Once I started blogging, strange and wonderful things started happening: Saucy asked me to write a monthly column about hosting dinner parties (now defunct, but you can find my articles here), Seattlest contacted me to write weekly food review posts, I started the Well Fed Network with Kate from The Accidental Hedonist (WFN has since been handed over to another party), I was flown down to S.F. to interview as the head of a new food network and I got to meet Jim Leff from Chowhound fame. The funniest thing though was when Jimmy Kimmel Live contacted me to determine just how much I love bacon — and what I was willing to do to prove it. I sent in a tape of me talking about bacon while making bacon tempura, but it turned out they wanted something more along the lines of “nearly-nude wrestling in bacon grease.” I had to pass.

I am hoping that as I get back into blogging, more writing opportunities will come up. I would absolutely love to write restaurant reviews again or do copy writing for a food magazine/column. My main sustenance remains in freelance web development, but even in that field I am hoping to pursue more restaurant and winery clients. I want to gear all my work efforts towards the food industry.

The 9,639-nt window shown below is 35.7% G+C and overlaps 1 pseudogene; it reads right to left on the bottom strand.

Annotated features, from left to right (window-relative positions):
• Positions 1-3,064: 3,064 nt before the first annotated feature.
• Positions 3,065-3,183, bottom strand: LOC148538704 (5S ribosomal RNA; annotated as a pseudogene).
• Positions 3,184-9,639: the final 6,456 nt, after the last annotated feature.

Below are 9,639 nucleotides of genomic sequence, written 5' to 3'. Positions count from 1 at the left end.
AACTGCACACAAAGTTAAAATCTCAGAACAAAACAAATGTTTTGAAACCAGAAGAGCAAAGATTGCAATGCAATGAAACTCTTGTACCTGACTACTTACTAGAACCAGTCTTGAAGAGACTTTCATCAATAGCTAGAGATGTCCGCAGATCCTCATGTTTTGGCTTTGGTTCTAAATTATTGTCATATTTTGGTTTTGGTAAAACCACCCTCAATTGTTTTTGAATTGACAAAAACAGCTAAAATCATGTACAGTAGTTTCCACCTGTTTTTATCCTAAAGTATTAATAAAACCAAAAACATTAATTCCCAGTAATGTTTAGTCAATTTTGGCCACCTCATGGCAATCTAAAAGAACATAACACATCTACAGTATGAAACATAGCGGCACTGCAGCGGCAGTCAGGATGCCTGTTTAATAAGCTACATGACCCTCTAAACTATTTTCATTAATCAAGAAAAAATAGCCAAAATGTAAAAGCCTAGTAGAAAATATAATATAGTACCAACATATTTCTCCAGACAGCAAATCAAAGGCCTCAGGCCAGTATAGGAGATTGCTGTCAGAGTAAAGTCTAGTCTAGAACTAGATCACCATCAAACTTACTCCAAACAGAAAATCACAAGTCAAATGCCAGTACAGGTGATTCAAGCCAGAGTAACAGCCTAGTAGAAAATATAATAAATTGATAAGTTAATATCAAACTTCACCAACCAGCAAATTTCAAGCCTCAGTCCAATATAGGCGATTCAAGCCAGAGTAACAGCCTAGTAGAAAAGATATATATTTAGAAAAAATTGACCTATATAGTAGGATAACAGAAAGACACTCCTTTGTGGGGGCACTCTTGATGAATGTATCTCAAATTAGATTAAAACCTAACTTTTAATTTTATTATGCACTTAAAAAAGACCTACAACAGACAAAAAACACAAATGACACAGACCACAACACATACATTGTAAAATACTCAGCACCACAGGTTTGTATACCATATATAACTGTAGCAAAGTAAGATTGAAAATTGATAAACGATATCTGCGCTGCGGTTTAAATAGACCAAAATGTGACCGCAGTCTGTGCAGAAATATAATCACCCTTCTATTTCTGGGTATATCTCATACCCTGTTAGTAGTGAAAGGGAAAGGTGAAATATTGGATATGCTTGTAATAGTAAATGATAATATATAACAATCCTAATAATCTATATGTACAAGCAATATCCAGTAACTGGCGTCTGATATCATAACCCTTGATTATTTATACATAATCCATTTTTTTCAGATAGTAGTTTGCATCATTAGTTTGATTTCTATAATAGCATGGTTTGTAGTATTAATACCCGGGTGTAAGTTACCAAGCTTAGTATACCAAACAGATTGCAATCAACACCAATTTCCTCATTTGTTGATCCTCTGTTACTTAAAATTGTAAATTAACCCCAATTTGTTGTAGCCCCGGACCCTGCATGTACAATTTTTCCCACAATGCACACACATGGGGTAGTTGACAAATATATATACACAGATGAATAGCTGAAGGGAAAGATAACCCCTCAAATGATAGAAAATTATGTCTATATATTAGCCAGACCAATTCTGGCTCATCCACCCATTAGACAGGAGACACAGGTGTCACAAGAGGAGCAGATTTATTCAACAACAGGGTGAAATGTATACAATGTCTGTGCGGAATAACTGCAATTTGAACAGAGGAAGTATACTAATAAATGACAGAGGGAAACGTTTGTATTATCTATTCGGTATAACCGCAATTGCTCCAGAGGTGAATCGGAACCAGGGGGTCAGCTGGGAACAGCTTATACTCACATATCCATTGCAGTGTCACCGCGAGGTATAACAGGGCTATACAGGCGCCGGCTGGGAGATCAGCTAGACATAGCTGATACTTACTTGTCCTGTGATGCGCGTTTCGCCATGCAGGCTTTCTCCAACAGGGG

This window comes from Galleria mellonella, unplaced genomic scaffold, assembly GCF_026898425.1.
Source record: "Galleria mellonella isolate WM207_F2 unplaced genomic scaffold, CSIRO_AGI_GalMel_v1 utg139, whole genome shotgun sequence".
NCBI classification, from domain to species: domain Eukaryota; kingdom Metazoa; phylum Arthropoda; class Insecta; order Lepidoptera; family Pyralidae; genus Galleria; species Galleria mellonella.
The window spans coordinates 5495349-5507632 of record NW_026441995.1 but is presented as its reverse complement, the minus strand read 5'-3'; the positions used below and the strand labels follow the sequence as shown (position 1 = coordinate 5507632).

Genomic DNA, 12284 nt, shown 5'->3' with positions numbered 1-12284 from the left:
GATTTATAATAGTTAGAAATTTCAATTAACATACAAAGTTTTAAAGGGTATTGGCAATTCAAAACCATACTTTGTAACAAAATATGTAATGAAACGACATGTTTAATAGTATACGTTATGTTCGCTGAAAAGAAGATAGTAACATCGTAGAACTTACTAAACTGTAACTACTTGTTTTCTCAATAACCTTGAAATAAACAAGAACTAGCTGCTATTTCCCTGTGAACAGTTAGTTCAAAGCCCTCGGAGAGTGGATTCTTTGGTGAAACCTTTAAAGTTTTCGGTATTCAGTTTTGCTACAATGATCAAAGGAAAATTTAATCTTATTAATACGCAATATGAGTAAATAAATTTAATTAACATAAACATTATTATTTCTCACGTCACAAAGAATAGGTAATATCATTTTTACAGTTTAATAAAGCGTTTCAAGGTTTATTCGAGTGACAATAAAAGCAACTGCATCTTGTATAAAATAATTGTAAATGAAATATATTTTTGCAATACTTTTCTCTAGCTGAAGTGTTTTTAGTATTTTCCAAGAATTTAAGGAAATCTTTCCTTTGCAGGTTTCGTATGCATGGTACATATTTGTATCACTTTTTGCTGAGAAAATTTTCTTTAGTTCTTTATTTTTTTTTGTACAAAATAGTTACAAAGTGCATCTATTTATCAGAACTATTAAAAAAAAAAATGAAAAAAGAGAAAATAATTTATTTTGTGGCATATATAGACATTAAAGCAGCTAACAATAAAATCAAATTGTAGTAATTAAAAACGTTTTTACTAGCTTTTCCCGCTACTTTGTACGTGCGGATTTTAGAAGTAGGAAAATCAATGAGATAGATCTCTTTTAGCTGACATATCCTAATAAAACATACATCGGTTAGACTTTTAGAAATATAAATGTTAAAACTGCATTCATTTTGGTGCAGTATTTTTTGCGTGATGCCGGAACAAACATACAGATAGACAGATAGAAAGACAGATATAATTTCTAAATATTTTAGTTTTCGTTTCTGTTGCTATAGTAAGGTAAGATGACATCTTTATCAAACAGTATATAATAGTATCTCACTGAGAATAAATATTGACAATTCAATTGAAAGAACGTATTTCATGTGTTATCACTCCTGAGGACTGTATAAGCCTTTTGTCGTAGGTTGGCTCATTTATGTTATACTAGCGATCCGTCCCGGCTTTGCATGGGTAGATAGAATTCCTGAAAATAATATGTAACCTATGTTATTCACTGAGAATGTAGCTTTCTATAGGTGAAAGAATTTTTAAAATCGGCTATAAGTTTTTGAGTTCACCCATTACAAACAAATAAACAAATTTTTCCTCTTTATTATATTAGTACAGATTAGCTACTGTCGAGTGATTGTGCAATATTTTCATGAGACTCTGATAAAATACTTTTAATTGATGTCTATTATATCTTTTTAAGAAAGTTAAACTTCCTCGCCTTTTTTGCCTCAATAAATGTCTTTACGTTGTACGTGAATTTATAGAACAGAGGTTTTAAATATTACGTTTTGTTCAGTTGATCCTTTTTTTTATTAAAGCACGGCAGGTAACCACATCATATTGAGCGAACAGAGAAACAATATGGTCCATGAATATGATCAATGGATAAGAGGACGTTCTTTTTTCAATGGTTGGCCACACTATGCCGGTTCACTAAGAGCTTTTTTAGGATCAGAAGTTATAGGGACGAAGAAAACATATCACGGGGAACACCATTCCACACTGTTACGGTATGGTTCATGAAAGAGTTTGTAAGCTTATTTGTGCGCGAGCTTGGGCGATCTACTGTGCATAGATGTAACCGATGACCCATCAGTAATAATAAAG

Is bacon your absolute favorite pork product or is “I heart bacon” a euphemism for “I heart anything pork”?

Haha. As I like to say, my site became “IHeartBacon” only because “IHeartPork” sounded a bit too naughty. But bacon and pork belly really are my two favorites. Although I find the most versatile pork product to be the shoulder roast, which is what I cook most often.

What is your favorite pork dish and why?

I love Su Dong Po pork because it’s basically bacon braised in soy sauce. It’s one of the fattiest dishes you could ever eat, but it’s pork heaven and oh-so-tender with a deep pork flavor. I also love good pork rillettes (pork confit blended with fat to form a spread). When I get old and can no longer chew my own food this is what I hope to live on. Lastly, I love any slow-cooked pork shoulder roast — especially when it’s falling off the bone and ready to shred into sandwiches or tacos.

At this very moment, what’s your favorite type/producer of bacon and why?